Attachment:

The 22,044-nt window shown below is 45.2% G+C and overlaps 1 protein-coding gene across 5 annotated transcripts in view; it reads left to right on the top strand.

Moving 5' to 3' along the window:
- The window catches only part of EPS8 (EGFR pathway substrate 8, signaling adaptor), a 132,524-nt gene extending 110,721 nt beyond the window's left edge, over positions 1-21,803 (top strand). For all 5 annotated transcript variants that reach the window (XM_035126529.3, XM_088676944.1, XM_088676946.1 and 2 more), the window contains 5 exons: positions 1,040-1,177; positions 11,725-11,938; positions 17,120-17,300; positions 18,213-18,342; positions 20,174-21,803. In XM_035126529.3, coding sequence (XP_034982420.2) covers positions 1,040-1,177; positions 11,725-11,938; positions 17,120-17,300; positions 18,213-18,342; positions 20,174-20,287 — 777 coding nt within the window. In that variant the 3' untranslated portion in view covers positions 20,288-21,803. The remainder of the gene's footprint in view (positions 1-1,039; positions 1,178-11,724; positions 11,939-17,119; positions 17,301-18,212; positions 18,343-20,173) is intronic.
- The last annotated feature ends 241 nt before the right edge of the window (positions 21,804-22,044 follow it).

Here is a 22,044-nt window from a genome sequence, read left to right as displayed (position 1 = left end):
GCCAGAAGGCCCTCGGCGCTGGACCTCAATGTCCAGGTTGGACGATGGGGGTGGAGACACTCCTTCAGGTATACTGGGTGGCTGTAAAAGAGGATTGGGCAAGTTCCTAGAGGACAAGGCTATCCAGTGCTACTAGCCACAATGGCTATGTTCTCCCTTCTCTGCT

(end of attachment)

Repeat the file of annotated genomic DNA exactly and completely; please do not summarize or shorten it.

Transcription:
The 22,044-nt window shown below is 45.2% G+C and overlaps 1 protein-coding gene across 5 annotated transcripts in view; it reads left to right on the top strand.

Moving 5' to 3' along the window:
- The window catches only part of EPS8 (EGFR pathway substrate 8, signaling adaptor), a 132,524-nt gene extending 110,721 nt beyond the window's left edge, over positions 1-21,803 (top strand). For all 5 annotated transcript variants that reach the window (XM_035126529.3, XM_088676944.1, XM_088676946.1 and 2 more), the window contains 5 exons: positions 1,040-1,177; positions 11,725-11,938; positions 17,120-17,300; positions 18,213-18,342; positions 20,174-21,803. In XM_035126529.3, coding sequence (XP_034982420.2) covers positions 1,040-1,177; positions 11,725-11,938; positions 17,120-17,300; positions 18,213-18,342; positions 20,174-20,287 — 777 coding nt within the window. In that variant the 3' untranslated portion in view covers positions 20,288-21,803. The remainder of the gene's footprint in view (positions 1-1,039; positions 1,178-11,724; positions 11,939-17,119; positions 17,301-18,212; positions 18,343-20,173) is intronic.
- The last annotated feature ends 241 nt before the right edge of the window (positions 21,804-22,044 follow it).

Here is a 22,044-nt window from a genome sequence, read left to right as displayed (position 1 = left end):
GCCAGAAGGCCCTCGGCGCTGGACCTCAATGTCCAGGTTGGACGATGGGGGTGGAGACACTCCTTCAGGTATACTGGGTGGCTGTAAAAGAGGATTGGGCAAGTTCCTAGAGGACAAGGCTATCCAGTGCTACTAGCCACAATGGCTATGTTCTCCCTTCTCTGCT